In the midst of all the great positive social and moral changes that were happening in women, there were also some setbacks. Women who had been mothers and wives faced many tragedies and challenges including deaths of children, deaths of spouses, and extreme loneliness while their husbands were away. In their perspective, life was fragile. However, during this struggle, women not only learned to be self-sufficient, they also gained superiority in understanding. “Many women experienced a devastating sense of loneliness after their husbands and sons departed…women faced the challenge of managing on their own” (Berkin 31). As a result, they not only had to continue housewife duties, but also take on difficult tasks that their husbands would usually do. Furthermore, they were left alone to face the harshness of war. Though it was very difficult, these were only a few of the challenges that allowed many women to become resilient and self-sufficient after the American Revolution.
Despite all of the important roles that women had played during the war, perhaps one of the most important, meaningful and lasting roles of women was being a revolutionary mother. “In stressing the importance to the republic of a mother’s role in socializing the next patriotic generation, they made motherhood a civic imperative, too important to be rejected by any woman” (155). Thus there was less emphasis on housewifery, and more emphasis on mothering, being a virtuous example, and influencing the next generation with their new knowledge. Though this kind of political involvement was indirect, this political role was one that was meaningful and had a lasting effect on revolutionary generations to come.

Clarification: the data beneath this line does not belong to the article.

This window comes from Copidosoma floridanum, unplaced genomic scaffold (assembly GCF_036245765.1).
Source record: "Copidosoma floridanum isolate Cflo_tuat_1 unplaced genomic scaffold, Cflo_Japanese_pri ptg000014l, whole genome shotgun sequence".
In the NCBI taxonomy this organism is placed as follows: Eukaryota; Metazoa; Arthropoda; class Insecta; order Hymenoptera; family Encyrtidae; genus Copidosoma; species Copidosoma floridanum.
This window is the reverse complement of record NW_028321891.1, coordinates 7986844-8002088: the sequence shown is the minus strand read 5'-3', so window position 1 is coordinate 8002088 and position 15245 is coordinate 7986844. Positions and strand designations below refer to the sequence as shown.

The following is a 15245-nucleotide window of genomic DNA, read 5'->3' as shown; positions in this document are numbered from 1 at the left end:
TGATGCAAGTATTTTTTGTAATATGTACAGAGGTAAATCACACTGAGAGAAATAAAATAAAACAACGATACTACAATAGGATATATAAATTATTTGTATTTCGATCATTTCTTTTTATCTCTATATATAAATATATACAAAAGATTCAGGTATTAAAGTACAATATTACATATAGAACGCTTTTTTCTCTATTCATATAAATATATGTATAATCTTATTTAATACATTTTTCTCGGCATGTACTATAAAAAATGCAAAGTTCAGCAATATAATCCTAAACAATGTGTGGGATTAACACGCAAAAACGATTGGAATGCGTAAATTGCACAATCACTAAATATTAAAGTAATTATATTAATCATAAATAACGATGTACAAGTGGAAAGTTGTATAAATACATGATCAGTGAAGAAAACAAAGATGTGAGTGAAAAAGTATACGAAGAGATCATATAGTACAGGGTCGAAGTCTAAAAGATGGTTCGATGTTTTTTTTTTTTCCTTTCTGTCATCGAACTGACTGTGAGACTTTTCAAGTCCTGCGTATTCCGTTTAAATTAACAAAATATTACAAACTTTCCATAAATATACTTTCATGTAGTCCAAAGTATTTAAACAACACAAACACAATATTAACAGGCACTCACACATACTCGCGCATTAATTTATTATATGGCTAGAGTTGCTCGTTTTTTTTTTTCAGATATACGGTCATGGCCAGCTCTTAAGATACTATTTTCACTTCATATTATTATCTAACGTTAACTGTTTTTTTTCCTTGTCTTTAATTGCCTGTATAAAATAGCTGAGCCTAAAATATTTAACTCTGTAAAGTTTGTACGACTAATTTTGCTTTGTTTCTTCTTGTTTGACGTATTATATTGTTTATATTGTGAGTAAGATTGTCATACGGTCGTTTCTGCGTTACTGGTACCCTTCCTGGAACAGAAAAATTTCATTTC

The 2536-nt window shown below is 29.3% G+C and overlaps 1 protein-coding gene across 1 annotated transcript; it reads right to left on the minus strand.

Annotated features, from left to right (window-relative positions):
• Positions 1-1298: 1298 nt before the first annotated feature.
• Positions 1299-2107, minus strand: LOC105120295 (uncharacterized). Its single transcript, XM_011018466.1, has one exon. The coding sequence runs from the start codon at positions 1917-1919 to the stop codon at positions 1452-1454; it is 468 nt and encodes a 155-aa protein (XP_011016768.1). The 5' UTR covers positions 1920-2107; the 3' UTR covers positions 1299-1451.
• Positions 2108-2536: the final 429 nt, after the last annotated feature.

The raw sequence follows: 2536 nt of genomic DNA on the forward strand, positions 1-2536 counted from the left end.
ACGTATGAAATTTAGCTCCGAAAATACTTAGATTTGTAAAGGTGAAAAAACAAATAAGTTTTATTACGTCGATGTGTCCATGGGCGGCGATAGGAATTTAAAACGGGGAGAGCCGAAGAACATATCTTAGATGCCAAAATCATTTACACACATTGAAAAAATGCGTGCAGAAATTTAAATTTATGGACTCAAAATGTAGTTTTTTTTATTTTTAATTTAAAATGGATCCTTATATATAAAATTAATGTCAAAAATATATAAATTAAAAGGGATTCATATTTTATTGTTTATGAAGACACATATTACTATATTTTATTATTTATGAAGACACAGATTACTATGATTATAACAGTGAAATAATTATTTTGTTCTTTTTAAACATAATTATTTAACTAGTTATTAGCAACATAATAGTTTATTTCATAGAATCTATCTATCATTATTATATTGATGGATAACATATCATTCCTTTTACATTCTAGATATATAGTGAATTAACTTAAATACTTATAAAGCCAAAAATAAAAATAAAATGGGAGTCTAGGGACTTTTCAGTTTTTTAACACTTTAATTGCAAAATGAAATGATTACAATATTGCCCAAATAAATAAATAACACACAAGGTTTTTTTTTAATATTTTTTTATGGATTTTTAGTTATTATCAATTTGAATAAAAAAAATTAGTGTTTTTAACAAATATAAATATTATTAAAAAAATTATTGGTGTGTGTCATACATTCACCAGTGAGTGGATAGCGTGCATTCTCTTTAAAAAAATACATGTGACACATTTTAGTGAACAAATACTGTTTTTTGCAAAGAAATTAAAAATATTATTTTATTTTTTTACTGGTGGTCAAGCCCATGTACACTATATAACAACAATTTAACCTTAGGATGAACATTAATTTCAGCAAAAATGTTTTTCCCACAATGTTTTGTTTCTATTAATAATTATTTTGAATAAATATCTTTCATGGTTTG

After studying the roles and treatment of women in history, it is easy to see how the value of women has increased. The incredible ways women were able to campaign, fend for themselves and take care of others was finally seen by society. They were like heroes without capes. It was finally realized—if women could perform great civic house duties and take care of themselves while husbands were away, then what would prevent them from also being able to participate and perform well in social and political circles? Thus, both from circumstances and from change of thought from scholars, women became empowered to rise above their original gender roles, become well-educated citizens, participate in social and political circles, and be self-reliant. What left the most meaningful impact however, was their role as revolutionary mothers. This shows that though women can have meaningful contributions to society and politics, they can also have an equally or even more meaningful contribution by simply being a mother. I think both during the revolution and in the twenty first century, it also shows that not all women must have the same contributions—some can participate in politics and social circles, some can participate in house duties as mothers, and some in both. Nonetheless I think this can be a good example of the change that occurred—that wherever a woman wanted to participate, she could bring meaningful contribution and value.